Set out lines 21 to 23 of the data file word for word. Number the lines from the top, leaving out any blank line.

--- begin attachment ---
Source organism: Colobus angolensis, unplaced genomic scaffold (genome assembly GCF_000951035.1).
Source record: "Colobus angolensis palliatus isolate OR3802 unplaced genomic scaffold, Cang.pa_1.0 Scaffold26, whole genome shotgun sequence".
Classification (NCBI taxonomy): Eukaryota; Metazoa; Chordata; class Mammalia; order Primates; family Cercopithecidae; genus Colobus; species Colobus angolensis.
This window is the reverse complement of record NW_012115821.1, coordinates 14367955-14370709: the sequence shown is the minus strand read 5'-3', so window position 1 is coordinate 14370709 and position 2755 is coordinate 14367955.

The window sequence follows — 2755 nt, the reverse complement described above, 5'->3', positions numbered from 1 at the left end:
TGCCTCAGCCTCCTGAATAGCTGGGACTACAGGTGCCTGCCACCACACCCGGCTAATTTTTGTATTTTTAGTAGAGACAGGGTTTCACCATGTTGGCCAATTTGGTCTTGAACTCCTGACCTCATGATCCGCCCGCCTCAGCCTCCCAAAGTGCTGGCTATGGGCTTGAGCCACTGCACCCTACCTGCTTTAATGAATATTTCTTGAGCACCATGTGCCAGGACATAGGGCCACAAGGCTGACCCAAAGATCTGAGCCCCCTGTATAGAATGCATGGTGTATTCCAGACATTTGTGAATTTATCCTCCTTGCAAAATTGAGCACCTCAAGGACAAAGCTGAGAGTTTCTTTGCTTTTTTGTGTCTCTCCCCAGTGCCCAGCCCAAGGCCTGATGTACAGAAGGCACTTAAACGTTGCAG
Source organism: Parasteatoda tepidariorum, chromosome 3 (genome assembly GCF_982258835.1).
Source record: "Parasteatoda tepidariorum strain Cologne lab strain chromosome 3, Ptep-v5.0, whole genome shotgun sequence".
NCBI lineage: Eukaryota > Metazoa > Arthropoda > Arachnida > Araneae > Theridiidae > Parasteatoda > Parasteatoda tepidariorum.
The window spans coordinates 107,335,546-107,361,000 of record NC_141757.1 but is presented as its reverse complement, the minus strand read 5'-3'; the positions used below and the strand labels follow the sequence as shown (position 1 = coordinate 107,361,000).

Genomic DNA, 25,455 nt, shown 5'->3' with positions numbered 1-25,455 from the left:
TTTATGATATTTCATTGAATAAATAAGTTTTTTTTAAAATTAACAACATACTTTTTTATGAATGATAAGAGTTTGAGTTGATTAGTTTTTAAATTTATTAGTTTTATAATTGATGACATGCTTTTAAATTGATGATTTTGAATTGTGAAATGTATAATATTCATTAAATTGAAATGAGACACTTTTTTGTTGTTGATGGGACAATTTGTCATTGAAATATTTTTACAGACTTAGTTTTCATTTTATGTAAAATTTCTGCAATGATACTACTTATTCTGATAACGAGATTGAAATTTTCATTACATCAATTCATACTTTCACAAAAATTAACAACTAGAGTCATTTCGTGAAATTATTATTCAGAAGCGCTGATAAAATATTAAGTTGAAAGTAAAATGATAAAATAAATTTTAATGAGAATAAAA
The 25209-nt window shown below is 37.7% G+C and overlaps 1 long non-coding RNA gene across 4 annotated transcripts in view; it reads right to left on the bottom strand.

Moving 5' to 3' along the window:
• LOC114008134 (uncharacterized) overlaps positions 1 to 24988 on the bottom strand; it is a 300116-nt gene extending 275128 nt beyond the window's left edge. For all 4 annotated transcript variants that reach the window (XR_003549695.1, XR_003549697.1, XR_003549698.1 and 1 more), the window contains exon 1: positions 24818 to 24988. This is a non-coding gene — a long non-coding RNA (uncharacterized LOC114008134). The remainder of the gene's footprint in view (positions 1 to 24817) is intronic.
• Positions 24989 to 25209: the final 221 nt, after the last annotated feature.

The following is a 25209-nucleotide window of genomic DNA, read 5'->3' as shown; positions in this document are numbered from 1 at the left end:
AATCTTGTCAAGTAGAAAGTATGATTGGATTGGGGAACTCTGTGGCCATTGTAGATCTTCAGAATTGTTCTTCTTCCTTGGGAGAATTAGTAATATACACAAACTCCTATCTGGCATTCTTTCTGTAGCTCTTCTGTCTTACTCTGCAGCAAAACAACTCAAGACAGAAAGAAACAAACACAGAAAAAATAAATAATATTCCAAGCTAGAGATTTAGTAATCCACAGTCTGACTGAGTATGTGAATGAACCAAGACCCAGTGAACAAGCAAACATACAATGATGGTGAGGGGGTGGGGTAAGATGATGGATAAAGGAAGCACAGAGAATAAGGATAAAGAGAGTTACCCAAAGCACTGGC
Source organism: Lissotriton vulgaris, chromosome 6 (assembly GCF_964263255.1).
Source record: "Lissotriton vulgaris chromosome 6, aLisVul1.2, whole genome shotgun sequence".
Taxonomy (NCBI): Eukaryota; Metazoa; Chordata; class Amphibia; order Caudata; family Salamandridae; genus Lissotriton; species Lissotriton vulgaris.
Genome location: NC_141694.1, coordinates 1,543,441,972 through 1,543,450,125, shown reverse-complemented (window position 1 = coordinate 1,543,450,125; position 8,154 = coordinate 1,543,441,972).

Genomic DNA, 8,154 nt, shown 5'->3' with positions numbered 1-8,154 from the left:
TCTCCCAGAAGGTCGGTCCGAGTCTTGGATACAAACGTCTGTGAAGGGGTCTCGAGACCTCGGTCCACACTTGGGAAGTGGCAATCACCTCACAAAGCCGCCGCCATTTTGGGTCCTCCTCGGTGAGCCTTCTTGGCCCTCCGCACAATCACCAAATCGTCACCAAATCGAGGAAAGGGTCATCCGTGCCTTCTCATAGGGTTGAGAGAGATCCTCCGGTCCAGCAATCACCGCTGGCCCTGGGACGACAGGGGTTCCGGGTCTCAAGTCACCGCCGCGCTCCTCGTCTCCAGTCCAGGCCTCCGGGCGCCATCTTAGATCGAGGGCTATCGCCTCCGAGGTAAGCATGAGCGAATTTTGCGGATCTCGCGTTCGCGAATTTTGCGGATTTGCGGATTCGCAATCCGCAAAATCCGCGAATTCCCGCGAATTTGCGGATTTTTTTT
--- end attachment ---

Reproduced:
Taxonomy (NCBI): Eukaryota; Metazoa; Chordata; class Amphibia; order Caudata; family Salamandridae; genus Lissotriton; species Lissotriton vulgaris.
Genome location: NC_141694.1, coordinates 1,543,441,972 through 1,543,450,125, shown reverse-complemented (window position 1 = coordinate 1,543,450,125; position 8,154 = coordinate 1,543,441,972).

Genomic DNA, 8,154 nt, shown 5'->3' with positions numbered 1-8,154 from the left: